Measuring Infrastructure Investment in the United States
Real net investment per capita has drifted downward since the financial crisis and stands near its lowest level since 1983.
Infrastructure provides critical support for economic activity, and assessing its role requires reliable measures. In the working paper Measuring Infrastructure in BEA’s National Economic Accounts (NBER Working Paper ), researchers , , , and assess trends in basic, social, and digital infrastructure in the national economic accounts and develop new prototype measures for maintenance expenditures and state-level highway investment.
Real gross infrastructure investment, measured in 2012 prices, peaked at $340 billion in 1968, declined slightly during the next decade and a half, and then grew to reach nearly $800 billion in 2017. These overall figures show the resources devoted to infrastructure each year, though they mask differences across categories. Investment in basic infrastructure, which includes the nation’s roads, bridges, power grids, dams and so on, follows a similar path until the early 2000s. Since then it has been largely flat, while the share of infrastructure investment in other areas has increased. These areas include social infrastructure, encompassing schools, hospitals, and public safety, as well as digital infrastructure.
Digital infrastructure, the fastest-growing area, includes cell towers, computers, communications equipment, software owned by companies in broadcast and telecom, data processing, internet publishing, and information services. Investment in this area rose about tenfold from the 1980s to 2017.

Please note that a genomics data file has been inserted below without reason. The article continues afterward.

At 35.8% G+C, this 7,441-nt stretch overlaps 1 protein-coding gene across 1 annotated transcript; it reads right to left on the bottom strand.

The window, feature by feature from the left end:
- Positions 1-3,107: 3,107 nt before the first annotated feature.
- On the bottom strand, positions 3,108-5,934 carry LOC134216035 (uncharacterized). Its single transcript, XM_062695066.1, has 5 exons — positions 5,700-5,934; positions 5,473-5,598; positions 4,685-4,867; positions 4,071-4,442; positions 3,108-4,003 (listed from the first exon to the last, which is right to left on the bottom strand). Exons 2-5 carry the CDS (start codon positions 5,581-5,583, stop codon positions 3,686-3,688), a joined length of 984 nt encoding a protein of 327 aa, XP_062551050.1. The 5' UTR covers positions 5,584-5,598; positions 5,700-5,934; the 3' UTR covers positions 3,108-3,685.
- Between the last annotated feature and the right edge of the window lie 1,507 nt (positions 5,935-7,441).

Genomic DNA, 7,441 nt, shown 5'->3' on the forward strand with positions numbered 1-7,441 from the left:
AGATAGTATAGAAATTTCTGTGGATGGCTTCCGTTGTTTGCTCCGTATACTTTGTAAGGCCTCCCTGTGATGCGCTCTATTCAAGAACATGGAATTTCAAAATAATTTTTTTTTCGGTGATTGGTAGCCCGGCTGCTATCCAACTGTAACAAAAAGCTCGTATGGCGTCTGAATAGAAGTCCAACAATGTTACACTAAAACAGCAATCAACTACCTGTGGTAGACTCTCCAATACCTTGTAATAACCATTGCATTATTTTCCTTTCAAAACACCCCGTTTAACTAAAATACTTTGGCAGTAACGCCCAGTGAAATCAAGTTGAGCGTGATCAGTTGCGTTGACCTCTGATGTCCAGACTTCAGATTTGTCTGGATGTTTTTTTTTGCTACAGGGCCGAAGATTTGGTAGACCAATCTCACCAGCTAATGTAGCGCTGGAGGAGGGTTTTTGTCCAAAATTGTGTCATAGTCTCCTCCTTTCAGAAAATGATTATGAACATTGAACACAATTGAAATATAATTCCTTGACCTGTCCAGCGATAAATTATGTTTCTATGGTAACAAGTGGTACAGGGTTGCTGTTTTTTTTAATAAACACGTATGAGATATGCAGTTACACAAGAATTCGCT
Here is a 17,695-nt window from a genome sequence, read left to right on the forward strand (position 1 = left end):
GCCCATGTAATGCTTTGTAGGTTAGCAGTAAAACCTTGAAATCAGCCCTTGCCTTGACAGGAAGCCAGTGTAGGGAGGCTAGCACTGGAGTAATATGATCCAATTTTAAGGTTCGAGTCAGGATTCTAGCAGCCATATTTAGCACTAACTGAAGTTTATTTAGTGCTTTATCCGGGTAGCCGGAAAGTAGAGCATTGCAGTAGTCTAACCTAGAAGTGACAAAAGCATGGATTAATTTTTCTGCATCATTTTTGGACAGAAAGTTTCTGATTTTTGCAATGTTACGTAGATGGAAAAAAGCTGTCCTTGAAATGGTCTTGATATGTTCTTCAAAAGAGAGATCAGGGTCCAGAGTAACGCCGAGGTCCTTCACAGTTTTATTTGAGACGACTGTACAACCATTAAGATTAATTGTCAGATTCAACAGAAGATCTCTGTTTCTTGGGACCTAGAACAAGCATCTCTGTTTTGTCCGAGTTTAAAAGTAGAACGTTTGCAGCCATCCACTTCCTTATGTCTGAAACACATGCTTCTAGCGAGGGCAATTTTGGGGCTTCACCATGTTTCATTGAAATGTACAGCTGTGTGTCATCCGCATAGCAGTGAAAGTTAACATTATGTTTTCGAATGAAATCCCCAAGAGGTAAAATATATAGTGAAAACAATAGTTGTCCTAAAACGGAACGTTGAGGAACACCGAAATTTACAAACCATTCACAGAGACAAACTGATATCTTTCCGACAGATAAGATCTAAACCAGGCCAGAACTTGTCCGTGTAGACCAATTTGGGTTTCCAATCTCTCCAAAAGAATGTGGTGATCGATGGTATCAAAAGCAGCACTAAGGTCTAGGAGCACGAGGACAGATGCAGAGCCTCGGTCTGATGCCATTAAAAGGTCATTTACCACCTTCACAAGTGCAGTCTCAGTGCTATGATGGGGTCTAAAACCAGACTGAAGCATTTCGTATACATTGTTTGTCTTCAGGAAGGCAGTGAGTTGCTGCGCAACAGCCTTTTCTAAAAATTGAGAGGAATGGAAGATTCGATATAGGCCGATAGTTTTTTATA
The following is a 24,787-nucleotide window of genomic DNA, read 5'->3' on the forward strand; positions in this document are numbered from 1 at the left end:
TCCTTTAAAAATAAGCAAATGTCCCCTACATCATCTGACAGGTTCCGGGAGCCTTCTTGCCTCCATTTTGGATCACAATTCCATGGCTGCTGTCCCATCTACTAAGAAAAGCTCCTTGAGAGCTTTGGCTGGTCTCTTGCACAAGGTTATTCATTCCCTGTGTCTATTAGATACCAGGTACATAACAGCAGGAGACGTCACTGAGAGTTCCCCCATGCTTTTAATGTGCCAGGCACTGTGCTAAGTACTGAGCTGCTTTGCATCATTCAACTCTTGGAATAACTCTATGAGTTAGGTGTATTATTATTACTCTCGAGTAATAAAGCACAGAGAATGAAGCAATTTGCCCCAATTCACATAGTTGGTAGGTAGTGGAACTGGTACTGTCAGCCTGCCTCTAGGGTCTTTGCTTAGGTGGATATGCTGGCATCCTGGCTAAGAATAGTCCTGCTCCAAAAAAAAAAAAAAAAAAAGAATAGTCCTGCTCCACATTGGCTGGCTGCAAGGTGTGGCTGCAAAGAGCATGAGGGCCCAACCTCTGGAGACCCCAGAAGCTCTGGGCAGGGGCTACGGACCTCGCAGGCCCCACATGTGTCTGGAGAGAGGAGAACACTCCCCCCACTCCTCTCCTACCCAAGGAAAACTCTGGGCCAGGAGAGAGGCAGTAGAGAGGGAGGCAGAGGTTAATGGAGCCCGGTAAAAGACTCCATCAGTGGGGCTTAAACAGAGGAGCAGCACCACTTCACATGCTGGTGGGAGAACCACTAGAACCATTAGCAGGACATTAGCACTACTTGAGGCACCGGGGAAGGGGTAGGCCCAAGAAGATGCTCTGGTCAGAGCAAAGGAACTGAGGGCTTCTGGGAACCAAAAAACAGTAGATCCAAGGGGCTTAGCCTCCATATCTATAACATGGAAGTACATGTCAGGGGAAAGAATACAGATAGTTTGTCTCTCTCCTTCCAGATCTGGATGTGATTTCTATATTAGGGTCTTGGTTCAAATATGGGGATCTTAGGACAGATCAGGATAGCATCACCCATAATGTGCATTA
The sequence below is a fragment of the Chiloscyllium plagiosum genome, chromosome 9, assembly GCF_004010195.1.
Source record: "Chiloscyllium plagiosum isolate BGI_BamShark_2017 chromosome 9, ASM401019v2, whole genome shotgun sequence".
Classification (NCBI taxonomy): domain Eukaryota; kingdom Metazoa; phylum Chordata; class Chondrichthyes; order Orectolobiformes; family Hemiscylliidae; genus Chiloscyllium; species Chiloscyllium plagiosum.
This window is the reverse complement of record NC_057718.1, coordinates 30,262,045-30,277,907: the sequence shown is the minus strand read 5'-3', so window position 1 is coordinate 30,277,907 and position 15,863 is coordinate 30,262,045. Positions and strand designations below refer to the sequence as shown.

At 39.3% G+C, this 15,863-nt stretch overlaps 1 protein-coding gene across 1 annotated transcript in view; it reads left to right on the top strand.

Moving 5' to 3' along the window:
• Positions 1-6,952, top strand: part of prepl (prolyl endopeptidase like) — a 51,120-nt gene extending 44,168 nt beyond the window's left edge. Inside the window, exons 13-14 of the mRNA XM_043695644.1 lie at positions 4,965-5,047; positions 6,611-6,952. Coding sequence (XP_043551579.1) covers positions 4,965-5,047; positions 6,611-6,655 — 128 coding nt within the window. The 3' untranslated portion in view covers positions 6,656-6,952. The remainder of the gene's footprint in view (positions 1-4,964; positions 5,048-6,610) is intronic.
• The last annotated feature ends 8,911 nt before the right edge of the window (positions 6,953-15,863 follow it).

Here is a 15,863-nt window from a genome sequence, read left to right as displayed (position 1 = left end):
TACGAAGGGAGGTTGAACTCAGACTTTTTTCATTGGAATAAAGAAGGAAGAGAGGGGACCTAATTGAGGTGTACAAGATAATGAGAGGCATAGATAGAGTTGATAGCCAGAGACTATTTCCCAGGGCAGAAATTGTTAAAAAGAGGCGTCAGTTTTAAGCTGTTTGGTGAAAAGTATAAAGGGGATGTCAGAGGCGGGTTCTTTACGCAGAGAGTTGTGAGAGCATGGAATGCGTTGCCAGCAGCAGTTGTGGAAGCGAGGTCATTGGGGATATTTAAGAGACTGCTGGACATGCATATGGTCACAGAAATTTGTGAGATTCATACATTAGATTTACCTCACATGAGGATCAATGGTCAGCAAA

Real net infrastructure investment per capita, which adjusts gross investment for population growth and depreciation, highlights whether infrastructure investment is keeping up with wear and tear as well as population growth. Here, basic infrastructure has drifted down during the last decade and currently stands near its lowest level since 1983. Moreover, the remaining useful life of many types of basic infrastructure has moved lower in recent decades.
Accurate measurement of both net investment and the stock of infrastructure requires an estimate of how quickly a given piece of infrastructure capital wears out. The depreciation profiles that are used to calculate the net capital stock of infrastructure in the United States date back nearly 40 years and are well below those used in Canada and several European nations.
Another vexing challenge is distinguishing between major infrastructure upgrades, which count as investment, and maintenance, which doesn’t. New prototype measures for highways indicate that spending on maintenance represents about 15 percent of gross investment.
The researchers note that there is substantial variation in infrastructure investment across regions. For real gross highway investment per capita, for example, upper Midwest and North Central states are in the top quintile in the last decade, while many Western states such as Arizona, California, Colorado, Oregon, and Utah fall in the bottom 40 percent.